Religious satire is still shaky ground even in modern films, but imagine the protests back in 1979 with Life of Brian. Taking the Bible and satirizing key moments through unknown Brian is brilliance, and in the hands of the Python’s a film classic.
It’s almost impossible to replicate the style the Python’s use for laughs. Literally, there might be 15 minutes of plot development in the entire film. The rest is spent with pointless yet utterly hilarious bickering that goes nowhere. The group’s ability to stretch out a simple gag out into a 10-minute conversation is unbelievable.
Picking the best of these is nearly impossible. What starts with a debate about myrrh as the three wise men mistakenly visit Brian instead of Jesus turns into a hilarious debacle. The Roman wall writing turns into an English lesson any teacher would be proud of, haggling becomes a running gag, and you can’t discuss Life of Brian without mentioning Biggus Dickus which goes without saying.
Obviously, the humor is an acquired taste. It’s perfectly understandable that if any of the gags go awry and ends up being stretched past its prime, you’ll find yourself bored out of your mind. However, if you can appreciate it, this is amongst the best efforts the Python’s ever created, a smidgen behind Holy Grail. It’s a shame modern spoofs like Disaster Movie can’t follow a standard set 30 years ago, and instead rely on, well nothing. Life of Brian is the type of satire those film’s only wish they could be.
Blasphemous or not, Brian is a comedy classic. It’s loaded with laughs, and one of the most twisted musical numbers ever. The quotable lines never end, and this one carries an infinite amount of re-watchability, making it an unquestionable must own.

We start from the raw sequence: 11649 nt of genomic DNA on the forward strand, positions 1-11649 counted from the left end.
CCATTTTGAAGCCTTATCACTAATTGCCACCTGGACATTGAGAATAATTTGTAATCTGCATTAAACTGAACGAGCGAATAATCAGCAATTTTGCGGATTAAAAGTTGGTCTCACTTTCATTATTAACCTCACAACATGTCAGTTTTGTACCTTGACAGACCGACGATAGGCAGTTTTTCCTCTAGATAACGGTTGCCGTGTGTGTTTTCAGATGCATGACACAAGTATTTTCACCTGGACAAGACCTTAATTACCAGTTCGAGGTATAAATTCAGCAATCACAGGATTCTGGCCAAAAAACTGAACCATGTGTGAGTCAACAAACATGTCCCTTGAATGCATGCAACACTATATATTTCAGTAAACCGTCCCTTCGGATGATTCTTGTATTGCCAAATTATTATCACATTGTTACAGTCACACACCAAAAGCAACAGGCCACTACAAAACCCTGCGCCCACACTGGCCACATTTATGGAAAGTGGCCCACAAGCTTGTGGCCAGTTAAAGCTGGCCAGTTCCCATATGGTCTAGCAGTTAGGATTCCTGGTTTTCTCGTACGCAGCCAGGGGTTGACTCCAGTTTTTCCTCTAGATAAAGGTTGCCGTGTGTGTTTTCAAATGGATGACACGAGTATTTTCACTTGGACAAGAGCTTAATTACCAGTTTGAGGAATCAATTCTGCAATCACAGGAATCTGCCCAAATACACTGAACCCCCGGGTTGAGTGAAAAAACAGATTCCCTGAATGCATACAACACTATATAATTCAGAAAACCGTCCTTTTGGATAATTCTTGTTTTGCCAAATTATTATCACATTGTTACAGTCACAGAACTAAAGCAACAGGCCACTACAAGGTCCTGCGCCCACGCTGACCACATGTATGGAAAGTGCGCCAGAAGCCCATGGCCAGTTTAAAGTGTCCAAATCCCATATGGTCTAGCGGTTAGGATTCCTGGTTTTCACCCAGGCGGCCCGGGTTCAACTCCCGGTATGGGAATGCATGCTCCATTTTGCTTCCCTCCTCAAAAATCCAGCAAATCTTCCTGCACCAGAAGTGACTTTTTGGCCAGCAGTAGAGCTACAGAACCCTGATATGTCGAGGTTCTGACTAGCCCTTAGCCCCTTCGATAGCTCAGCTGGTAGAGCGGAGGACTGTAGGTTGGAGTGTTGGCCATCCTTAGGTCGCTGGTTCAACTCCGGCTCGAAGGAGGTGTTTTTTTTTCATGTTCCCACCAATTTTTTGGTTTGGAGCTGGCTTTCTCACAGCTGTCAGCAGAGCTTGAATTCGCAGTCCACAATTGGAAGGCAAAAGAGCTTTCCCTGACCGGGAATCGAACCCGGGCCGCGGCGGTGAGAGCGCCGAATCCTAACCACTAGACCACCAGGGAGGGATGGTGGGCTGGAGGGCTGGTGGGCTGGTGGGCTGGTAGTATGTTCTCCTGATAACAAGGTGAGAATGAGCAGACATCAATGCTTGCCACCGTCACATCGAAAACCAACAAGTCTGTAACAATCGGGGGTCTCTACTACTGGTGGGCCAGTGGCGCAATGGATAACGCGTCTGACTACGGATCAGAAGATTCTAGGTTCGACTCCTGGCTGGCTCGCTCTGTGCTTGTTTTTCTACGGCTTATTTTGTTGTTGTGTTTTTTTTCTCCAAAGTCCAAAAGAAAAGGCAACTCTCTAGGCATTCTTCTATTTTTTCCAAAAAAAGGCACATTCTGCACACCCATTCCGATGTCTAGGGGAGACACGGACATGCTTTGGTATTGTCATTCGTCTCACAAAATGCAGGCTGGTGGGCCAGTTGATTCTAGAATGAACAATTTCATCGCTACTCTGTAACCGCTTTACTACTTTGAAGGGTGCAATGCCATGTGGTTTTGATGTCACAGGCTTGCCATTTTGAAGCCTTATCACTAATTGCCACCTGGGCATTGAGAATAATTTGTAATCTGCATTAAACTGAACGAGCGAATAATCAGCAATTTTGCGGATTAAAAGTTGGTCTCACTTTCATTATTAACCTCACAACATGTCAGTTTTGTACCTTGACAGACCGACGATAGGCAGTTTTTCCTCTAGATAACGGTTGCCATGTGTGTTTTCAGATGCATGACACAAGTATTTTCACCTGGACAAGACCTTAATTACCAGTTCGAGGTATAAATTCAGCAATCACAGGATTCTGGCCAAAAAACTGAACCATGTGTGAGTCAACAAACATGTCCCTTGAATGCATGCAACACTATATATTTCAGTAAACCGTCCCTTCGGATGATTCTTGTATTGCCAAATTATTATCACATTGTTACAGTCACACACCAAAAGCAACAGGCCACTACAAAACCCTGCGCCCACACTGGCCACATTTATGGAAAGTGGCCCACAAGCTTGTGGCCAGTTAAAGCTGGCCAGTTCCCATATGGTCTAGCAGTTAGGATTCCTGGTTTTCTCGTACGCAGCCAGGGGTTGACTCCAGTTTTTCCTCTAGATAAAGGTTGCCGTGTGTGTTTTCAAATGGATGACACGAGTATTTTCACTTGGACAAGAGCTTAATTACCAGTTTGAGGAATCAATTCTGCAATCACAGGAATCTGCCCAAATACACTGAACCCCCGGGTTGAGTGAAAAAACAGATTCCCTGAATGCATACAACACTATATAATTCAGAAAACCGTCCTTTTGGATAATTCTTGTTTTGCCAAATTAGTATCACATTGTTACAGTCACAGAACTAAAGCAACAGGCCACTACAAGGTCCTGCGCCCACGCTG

Sadly, the movie is absolutely butchered in hi-def. While it’s doubtful the source provides much to work with, there’s no excuse for this mess of a transfer. Edge enhancement is significant, marring nearly every shot in the movie. DNR is everywhere, literally wiping the grain out of shots as they move. Detail is non-existent, faces are pasty, and the entire film looks like it’s been run through Vaseline.
Shimmering is noticeable on clothes, artifacting is apparent on multiple occasions, black levels waver, colors are bland outside of a few primaries, and flesh tones are never right. Transfers like this turn people off to the new format quickly. There’s no excuse.
Likewise, the audio is low quality to the point where it affects the viewing experience. Highs are strained, especially the soundtrack. Dialogue is lost to lines that sound like they’re coming from an ancient AM radio. It’s even worse if you’re not used to a British accent. The faux surround effects are apparent, especially during the outer space alien assault (if you’ve never seen the movie, no, it doesn’t make any sense which is why it’s funny).
Surprisingly, there are multiple uncompressed tracks. TrueHD and PCM are your choices (plus a French TrueHD dub). None of them produces great audio, although the PCM mix sounds slightly louder with no real benefit.
Thankfully, the extras make this one worth owning. Two commentaries start things off, with the main cast splitting into two groups. First up are Terry Gilliam, Eric Idle, and Terry Jones, followed by John Cleese and Michael Palin. If that’s not enough information, then the excellent hour long Story of Brian has you covered. It covers everything from the filming to the controversy that followed.
An audio-only script read through lasts longer than movie itself (near two hours) and is aided by storyboards. Five deleted scenes with an optional commentary run for just over 13 minutes, some funny promotional radio spots are worth a listen, while a photo gallery and trailer collection will satisfy you if the rest wasn’t enough.